By David Zhang
India has been at China’s throat recently in retaliation for the skirmish at Galwan Valley, where Chinese forces captured and killed a group of Indian soldiers. This unprovoked attack reignited conflict between China and India, and India has been enacting its fair share of vengeance. Bans of popular Chinese apps, such as Tik Tock and WeChat, have gone through, and business between China and India has been boycotted by Indian public opinions. The Indian Prime Minister, Modi, has visited the site of the skirmish and lashed at China for its aggressive actions.
At this time, the Chinese government is less dependent on India than the other way around, with China being India’s 2nd largest trade partner, but India only ranking as China’s 12th largest trade partner. It may seem like India has more to lose in fighting this trade war; however, this new development comes in light of China’s somewhat ongoing one with the U.S., which is already having negative effects on both countries. Many Chinese Technology companies are already suffering from the pervasive measures the U.S. have taken against them. Unsurprisingly, China does not want to bear the brunt of a new trade war, meaning it has an incentive to quickly deescalate the situation. Therefore, CCP has yet to retaliate, and hopes they do not have to in the future. The Chinese Foreign Ministry spokesperson has echoed this sentiment, stating that India should “work with China to safeguard the overall situation of bilateral relations”.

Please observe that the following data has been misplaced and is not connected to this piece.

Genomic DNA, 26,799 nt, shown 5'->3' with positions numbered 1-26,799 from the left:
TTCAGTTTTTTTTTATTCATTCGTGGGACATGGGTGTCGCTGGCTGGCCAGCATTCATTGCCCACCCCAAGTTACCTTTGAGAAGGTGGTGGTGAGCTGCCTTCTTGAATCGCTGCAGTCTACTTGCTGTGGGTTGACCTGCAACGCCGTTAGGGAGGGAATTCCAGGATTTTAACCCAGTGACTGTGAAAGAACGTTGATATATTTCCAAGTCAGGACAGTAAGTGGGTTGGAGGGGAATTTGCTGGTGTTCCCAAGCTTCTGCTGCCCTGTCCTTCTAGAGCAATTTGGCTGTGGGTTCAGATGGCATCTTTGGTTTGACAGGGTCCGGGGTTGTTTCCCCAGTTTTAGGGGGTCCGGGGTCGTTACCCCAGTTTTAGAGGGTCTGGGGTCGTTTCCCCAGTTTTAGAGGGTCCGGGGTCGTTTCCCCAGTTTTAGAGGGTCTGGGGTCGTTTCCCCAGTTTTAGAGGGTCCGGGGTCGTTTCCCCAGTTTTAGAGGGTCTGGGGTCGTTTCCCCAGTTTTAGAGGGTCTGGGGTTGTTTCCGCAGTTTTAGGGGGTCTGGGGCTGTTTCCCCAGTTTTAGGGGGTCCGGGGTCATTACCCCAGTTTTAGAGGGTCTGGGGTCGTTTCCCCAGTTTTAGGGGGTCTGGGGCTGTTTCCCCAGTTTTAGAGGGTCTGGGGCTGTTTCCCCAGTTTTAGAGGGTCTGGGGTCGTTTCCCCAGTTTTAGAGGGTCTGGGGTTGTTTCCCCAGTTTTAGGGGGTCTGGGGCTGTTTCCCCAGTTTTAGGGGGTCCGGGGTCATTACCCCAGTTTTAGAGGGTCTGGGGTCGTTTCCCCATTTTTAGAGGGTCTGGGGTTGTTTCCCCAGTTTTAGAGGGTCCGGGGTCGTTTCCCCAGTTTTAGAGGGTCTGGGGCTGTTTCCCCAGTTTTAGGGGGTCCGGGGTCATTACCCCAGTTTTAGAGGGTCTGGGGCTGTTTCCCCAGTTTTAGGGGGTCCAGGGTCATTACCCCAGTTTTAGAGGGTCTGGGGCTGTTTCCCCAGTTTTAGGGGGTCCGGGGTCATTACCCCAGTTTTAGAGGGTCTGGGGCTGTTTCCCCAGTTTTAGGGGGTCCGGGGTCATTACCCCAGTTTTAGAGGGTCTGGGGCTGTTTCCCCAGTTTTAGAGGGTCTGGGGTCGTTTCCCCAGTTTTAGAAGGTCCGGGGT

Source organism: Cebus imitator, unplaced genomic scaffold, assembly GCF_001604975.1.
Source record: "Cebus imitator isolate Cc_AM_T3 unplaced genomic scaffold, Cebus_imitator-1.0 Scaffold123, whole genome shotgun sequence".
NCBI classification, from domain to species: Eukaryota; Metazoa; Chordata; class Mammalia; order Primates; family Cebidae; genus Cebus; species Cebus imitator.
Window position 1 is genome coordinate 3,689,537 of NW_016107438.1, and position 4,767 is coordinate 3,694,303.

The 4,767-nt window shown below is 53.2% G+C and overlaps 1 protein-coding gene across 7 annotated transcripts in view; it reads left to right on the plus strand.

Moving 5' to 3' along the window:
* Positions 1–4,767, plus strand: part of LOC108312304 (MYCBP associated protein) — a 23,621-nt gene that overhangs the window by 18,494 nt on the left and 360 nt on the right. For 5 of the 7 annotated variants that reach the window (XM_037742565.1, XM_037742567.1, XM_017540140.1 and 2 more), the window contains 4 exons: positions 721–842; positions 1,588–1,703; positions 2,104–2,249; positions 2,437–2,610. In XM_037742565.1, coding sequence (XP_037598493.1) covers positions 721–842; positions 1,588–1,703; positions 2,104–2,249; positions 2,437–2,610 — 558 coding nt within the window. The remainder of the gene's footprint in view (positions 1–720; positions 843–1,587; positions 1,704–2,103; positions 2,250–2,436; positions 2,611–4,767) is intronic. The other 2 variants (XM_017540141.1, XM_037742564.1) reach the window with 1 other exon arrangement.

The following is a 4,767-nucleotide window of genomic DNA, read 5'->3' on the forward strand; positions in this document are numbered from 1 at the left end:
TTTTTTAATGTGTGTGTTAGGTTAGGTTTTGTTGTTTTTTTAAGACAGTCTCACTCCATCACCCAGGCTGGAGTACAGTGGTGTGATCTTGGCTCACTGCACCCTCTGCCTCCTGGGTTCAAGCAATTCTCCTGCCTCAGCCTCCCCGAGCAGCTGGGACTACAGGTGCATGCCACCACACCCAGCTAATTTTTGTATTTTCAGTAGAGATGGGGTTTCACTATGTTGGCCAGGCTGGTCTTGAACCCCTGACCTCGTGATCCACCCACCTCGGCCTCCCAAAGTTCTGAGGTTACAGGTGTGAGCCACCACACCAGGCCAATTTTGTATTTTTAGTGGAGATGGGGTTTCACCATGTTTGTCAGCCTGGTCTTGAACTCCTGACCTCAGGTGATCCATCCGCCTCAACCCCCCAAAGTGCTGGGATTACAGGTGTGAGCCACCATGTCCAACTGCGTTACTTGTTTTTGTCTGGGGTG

Despite the clear disadvantages continuing the boycott will have towards both countries, China must quickly work to mend relations, otherwise, there looks to be no end in sight to the current conflict.